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Watch the signals

Monitor and analyze the financial information churned out by your accountants for an effective control over the health of your business
By Henry Ong |

To keep your business healthy and vigorous, you as an entrepreneur need to develop some sense of control over your financials. One effective form of control you can exercise is to analyze the financial information generated by your accounting system. Indeed, the data in your financial statements can regularly provide you with valuable signals and insights about where your business is heading.

 

For example, a strong signal that your company is headed for trouble is a successive decline in profit margins, which would most likely be due to uncontrolled expenses or a rising inventory and accounts receivable. You should watch out because a fall in profits can seriously affect your productivity and even threaten the survival of your business.

 

Precisely how do you analyze financial information?

Ratio analysis. A common way to analyze a financial statement is by computing ratios. When you do a ratio analysis, you try to extract a meaningful relationship between any two numbers in a financial statement. This helps you identify potential problem areas and opportunities within the company.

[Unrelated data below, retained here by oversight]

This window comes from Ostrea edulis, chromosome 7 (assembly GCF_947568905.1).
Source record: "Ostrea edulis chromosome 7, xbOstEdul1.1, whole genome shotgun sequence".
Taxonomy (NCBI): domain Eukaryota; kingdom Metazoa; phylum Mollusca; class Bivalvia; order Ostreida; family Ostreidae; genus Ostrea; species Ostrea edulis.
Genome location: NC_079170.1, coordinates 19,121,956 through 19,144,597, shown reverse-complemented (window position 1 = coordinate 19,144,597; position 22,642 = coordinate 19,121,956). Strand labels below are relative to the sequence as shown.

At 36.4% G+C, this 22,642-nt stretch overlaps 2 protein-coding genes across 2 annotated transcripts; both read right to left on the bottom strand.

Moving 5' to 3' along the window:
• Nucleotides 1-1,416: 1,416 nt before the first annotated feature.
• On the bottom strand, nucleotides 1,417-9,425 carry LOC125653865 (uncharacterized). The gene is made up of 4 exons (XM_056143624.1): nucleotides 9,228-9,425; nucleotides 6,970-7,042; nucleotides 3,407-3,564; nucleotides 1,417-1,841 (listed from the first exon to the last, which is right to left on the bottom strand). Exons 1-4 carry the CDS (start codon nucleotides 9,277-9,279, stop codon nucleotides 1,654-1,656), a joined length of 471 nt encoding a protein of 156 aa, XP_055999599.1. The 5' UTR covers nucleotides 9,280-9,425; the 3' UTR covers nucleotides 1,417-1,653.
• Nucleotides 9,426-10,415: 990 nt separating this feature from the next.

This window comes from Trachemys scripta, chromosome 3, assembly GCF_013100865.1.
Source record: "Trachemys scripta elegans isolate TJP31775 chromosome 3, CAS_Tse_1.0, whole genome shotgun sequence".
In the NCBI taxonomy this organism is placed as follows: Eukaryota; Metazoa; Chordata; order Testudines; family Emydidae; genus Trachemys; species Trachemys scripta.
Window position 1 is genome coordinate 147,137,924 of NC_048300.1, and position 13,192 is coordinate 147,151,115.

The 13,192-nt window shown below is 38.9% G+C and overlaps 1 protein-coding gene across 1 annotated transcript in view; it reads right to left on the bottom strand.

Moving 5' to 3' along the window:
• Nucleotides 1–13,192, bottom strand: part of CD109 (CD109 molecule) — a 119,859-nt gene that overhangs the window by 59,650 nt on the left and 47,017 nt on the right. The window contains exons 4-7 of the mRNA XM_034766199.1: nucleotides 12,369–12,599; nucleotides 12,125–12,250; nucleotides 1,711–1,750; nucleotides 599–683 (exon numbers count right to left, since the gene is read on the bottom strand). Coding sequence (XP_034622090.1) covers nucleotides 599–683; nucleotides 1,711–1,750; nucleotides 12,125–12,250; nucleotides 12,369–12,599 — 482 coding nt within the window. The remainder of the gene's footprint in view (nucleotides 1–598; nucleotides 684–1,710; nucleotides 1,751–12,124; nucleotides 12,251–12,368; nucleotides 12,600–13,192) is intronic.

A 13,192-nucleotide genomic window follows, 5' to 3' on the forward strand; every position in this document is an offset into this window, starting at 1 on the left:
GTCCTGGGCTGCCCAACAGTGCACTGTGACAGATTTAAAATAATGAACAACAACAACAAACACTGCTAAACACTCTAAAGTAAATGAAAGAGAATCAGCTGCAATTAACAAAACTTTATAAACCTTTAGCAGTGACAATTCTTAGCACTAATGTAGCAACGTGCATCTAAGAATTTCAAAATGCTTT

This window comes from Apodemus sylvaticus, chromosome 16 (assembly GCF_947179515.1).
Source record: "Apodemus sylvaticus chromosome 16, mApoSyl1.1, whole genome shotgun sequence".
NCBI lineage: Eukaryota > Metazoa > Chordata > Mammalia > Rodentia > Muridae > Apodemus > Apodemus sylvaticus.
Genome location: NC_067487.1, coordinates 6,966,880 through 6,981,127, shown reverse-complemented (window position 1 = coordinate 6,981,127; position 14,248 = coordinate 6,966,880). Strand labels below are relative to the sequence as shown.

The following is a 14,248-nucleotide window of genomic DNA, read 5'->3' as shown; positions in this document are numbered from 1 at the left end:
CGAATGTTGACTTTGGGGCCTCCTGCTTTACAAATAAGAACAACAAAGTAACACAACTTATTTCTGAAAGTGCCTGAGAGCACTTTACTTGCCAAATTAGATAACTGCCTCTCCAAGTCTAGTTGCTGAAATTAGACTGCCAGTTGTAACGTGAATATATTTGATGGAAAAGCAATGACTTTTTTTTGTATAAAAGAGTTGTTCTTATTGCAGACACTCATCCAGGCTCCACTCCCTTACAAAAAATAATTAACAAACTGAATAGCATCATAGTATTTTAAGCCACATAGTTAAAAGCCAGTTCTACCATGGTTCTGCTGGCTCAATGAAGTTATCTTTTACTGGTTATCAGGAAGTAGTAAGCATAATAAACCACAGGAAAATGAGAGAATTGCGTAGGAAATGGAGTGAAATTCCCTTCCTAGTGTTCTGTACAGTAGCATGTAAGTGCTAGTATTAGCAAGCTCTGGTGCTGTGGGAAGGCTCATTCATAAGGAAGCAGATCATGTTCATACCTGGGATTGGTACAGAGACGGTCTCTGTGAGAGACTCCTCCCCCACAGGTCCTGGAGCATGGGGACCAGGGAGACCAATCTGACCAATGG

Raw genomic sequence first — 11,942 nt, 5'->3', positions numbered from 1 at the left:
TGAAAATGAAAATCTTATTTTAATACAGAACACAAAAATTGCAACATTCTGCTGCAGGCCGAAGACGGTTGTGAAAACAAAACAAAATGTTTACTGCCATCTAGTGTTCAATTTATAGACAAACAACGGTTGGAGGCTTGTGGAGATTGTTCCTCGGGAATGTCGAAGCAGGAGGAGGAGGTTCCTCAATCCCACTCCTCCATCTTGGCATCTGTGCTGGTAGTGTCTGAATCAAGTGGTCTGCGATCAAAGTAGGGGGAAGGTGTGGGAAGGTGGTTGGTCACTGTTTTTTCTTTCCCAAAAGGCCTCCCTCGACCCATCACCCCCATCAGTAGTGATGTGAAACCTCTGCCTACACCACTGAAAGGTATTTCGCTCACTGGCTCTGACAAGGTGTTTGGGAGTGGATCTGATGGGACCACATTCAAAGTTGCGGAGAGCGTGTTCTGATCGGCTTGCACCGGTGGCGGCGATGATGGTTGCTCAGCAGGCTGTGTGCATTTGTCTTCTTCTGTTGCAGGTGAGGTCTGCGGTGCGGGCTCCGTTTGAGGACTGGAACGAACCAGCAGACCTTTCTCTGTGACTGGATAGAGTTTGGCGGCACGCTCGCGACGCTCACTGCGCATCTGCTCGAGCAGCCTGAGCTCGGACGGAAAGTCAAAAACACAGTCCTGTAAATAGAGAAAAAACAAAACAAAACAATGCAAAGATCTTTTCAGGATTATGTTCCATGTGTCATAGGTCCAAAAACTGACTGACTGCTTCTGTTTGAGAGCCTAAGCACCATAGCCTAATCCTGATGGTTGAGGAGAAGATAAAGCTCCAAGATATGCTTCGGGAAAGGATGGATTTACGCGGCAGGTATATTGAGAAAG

You need not let the details of your financial statement overwhelm you, and you need not take so many ratios either. In practice, you can adequately see your financial position by taking just three sets of ratios: the liquidity ratios, the leverage ratios, and the profitability ratios. 

 

Liquidity ratios. The ability of your business to pay its short-term suppliers can be measured by the current ratio. The current ratio, which belongs to a bigger class of liquidity ratios, is the result when you divide current assets by current liabilities. Current assets are those assets that your business expects to convert into cash within the year, such as cash, accounts receivable, and inventory. Current liabilities, on the other hand, are those financial obligations that you expect to pay within the year, such as accounts payable and accruals.

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